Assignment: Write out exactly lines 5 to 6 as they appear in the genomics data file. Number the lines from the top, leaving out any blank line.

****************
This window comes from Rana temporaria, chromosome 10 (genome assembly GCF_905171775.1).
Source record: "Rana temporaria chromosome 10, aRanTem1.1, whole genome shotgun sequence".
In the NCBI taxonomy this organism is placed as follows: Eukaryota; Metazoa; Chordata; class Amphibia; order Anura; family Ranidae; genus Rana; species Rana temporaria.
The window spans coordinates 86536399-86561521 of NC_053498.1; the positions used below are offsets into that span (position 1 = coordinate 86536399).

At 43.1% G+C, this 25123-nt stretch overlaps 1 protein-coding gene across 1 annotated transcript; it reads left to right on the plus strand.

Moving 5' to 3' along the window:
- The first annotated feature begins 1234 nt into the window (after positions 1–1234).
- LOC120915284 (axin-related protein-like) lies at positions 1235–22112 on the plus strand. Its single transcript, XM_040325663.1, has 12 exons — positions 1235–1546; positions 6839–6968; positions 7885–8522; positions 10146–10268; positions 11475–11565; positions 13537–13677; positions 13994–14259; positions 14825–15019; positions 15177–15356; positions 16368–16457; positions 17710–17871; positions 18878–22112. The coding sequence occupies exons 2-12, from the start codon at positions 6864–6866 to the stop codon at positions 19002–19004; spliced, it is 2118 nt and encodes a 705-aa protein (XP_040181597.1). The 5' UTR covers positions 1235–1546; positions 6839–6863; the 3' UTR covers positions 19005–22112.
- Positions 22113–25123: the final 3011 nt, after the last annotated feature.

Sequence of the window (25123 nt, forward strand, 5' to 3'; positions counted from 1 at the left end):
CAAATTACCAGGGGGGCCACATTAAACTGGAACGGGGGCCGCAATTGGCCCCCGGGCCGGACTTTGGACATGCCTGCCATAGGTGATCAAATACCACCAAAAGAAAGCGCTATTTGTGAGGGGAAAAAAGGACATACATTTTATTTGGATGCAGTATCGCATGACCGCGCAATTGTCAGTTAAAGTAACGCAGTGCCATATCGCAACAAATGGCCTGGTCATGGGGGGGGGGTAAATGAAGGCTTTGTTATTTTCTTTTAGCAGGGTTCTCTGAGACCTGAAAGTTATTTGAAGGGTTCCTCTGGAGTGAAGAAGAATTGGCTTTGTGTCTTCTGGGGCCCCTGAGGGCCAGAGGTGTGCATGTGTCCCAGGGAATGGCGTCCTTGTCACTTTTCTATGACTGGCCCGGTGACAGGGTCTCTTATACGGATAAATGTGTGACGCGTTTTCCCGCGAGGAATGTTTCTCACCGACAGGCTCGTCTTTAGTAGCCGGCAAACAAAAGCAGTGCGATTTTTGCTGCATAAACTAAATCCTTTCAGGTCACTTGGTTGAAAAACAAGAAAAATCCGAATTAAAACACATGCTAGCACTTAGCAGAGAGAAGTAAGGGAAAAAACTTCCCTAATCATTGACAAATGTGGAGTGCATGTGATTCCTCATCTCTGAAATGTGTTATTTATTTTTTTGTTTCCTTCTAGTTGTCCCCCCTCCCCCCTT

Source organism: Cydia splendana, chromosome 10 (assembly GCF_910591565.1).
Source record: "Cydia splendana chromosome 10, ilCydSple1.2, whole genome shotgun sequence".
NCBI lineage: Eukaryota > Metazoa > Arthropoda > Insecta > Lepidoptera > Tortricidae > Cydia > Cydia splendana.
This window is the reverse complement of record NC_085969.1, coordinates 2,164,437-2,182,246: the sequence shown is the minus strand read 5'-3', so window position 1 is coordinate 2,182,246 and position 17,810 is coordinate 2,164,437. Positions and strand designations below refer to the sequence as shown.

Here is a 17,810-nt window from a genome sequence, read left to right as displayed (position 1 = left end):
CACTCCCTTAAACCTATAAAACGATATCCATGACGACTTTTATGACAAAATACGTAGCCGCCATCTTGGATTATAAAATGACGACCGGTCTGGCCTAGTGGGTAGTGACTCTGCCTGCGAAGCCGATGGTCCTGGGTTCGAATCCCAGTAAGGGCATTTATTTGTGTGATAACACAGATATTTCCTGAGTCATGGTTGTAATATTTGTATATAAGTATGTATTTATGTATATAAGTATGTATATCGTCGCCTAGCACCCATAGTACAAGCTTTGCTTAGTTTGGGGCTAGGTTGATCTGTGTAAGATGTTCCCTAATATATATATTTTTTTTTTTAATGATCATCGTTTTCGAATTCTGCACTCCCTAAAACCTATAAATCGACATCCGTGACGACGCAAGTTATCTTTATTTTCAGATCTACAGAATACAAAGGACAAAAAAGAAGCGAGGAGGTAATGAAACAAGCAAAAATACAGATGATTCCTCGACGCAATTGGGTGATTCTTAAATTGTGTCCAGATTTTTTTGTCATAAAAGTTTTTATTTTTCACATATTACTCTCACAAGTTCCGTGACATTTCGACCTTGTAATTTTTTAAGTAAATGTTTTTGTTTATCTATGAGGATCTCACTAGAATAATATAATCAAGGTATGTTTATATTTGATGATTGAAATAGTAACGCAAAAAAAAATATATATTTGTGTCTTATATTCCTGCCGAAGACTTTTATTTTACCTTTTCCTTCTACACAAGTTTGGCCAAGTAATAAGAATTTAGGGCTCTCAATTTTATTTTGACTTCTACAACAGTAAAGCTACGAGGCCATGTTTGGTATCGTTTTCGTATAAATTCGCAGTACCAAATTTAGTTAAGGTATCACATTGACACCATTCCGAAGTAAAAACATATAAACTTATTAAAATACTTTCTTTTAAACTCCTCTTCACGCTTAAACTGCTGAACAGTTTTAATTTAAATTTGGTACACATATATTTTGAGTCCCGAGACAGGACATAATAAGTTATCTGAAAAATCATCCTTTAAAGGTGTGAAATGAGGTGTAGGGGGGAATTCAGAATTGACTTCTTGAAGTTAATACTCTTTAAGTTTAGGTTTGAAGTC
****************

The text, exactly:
At 43.1% G+C, this 25123-nt stretch overlaps 1 protein-coding gene across 1 annotated transcript; it reads left to right on the plus strand.

Moving 5' to 3' along the window: